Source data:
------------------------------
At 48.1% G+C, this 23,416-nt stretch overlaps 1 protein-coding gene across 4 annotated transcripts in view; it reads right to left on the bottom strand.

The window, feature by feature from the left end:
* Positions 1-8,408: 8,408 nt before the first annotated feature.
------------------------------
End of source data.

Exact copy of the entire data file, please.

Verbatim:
At 48.1% G+C, this 23,416-nt stretch overlaps 1 protein-coding gene across 4 annotated transcripts in view; it reads right to left on the bottom strand.

The window, feature by feature from the left end:
* Positions 1-8,408: 8,408 nt before the first annotated feature.